For those who do not read epic fantasy, I should warn that with this novel especially, but also the genre generally, the plot often moves kind of slowly. There will be exciting battles here and there, but there is a lot of necessary back story and plot development to get through, so there will almost always be some parts that drag and some completely irritating characters you have to follow along with. Through Wolf's Eyes definitely has slow parts and has less action than most, focusing primarily on the search for an heir to Hawk Haven, although I promise there are battles and such later on.

So far this is a good read, if a bit slow, and I look forward to reading the next, which is good, because I'm planning to read through the whole series. ( )
  A_Reader_of_Fictions | Apr 1, 2013 |
This book was really good. I thoroughly enjoyed Firekeeper's character and her unique point of view. I have to admit that my eyes started to glaze over with some of the political parts of it, but only because I've never enjoyed politics of any sort in a book, not because of poor writing.

I'd recommend this book to anyone who enjoys fantasy and animal magic. ( )
  ShannaRedwind | Mar 31, 2013 |
I thought I would like this book, because of Firekeeper’s struggles to go from wolf to human. The idea of that is intriguing. However the book turned out less enjoyable than I had hoped for. I think it was all the politics. And the intrigue of Firekeeper having grown up thinking she was a wolf is as present after the first 100 pages. It also might be my reading level, but the story seemed too simple, with not enough ... meat to it? If that makes sense. For a younger reader, it might be a great read, but I myself had a hard time finishing it. On a side note, I've just finished packing for my move! So maybe I just too focused on everything else to really take in the whole story. Who knows. I don't so I'm just going to move on to something else. ( )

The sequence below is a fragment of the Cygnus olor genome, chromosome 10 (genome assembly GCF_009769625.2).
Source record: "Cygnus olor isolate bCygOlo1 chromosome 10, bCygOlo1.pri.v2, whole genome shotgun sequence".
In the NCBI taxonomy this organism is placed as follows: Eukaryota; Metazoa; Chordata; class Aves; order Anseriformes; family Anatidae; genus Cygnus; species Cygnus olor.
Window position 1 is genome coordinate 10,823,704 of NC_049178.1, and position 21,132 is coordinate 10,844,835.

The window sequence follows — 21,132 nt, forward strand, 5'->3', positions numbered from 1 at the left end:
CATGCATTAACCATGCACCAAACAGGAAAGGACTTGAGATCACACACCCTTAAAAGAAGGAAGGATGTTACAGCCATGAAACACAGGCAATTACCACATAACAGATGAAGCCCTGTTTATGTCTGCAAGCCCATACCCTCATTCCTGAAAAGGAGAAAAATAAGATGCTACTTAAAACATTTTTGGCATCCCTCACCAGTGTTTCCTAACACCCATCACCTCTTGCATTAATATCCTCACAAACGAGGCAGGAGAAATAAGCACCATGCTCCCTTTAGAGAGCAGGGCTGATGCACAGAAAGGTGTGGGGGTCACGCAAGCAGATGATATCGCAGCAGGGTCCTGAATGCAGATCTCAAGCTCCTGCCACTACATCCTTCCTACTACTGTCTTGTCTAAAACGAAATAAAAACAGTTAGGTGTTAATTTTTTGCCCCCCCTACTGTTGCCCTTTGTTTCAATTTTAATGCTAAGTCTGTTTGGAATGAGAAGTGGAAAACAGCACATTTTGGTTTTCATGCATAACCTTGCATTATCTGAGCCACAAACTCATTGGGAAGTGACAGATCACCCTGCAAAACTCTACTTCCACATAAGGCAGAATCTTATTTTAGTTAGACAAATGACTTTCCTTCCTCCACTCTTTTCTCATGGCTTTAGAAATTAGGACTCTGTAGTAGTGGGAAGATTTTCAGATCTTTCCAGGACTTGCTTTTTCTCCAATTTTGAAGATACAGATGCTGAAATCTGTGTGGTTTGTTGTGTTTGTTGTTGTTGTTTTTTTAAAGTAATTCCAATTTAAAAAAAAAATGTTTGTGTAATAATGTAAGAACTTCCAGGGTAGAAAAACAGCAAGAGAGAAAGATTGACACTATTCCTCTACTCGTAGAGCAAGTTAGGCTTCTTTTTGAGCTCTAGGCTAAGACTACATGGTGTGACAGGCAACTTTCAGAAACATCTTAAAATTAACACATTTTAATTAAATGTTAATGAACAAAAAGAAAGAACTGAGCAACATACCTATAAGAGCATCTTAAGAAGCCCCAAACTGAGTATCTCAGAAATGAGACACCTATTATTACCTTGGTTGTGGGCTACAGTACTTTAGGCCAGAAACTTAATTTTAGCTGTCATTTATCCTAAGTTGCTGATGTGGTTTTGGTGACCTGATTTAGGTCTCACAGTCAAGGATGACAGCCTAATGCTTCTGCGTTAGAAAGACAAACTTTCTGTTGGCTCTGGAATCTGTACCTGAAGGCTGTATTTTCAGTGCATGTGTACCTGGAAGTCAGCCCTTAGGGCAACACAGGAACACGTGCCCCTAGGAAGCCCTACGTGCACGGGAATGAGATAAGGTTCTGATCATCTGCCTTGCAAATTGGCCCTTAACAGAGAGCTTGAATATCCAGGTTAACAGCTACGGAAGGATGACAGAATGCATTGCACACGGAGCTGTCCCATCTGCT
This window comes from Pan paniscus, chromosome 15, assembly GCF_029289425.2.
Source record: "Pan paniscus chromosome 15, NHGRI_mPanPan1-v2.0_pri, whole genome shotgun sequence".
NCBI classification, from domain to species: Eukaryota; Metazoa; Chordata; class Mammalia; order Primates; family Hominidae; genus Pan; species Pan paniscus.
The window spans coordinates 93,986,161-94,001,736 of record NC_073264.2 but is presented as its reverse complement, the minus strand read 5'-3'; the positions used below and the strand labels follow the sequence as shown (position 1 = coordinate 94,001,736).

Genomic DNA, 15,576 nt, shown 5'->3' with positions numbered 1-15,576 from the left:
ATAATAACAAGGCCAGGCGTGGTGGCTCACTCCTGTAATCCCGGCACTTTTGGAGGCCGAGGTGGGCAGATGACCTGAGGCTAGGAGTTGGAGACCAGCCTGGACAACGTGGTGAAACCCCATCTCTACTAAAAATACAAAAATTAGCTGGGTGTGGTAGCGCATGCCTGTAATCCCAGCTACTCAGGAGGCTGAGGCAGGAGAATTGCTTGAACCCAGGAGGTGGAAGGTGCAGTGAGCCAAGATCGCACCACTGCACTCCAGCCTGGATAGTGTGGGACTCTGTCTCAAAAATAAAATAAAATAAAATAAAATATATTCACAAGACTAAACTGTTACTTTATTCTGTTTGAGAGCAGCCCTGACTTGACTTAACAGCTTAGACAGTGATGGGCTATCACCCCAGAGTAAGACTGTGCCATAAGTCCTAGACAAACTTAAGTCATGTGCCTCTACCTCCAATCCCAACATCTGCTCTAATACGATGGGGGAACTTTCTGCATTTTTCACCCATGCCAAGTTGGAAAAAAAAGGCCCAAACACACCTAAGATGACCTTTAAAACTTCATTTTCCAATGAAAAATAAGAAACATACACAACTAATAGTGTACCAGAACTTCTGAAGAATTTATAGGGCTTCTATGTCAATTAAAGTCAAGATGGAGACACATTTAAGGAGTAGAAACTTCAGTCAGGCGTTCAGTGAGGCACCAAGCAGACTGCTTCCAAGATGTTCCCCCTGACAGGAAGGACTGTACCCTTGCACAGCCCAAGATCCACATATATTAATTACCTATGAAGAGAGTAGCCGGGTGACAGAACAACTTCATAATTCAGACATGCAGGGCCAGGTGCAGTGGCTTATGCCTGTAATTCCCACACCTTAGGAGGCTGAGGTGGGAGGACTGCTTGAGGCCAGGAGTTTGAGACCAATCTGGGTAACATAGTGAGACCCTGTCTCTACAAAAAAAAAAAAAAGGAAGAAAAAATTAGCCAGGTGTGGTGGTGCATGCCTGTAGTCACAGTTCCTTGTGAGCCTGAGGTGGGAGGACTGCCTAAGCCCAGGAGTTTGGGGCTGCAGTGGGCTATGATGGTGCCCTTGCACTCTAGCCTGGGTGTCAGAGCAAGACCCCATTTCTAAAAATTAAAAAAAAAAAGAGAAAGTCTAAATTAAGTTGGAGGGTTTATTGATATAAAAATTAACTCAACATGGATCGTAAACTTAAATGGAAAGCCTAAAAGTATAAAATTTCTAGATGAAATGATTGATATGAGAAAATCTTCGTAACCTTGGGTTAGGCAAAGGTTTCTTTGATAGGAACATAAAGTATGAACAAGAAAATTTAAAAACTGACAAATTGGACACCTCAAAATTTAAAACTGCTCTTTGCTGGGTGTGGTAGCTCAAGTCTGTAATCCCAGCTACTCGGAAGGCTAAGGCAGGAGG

Kassilem | Sep 25, 2012 |
Showing 1-5 of 16 (next | show all)
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» Add other authors (3 possible)

Author nameRoleType of authorWork?Status
Jane Lindskoldprimary authorall editionsconfirmed
Bell, JulieCover artistsecondary authorsome editionsconfirmed
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Dedication
For Jim,

with Love
First words
AAA-roooo! AAA-roooo!

Distant, yet carrying, the wolf's howl broke the late-afternoon stillness.
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Disambiguation notice
Amazon UK have the author incorrectly as Jane Linskold on one edition
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Amazon.com Product Description (ISBN 0812575482, Mass Market Paperback)

Firekeeper only vaguely remembers a time when she didn't live with her "family," a pack of "royal wolves"-bigger, stronger, and smarter than normal wolves. Now her pack leaders are sending her back to live among the humans, as they promised her mother years ago.

Some of the humans think she may be the lost heir to their throne. This could be good-and it could be very, very dangerous. In the months to come, learning to behave like a human will turn out to be more complicated than she'd ever imagined.

But though human ways might be stranger than anything found in the forest, the infighting in the human's pack is nothing Firekeeper hasn't seen before. That, she understands just fine. She's not your standard-issue princess-and this is not your standard-issue fairy tale.

(retrieved from Amazon Mon, 30 Sep 2013 13:48:49 -0400)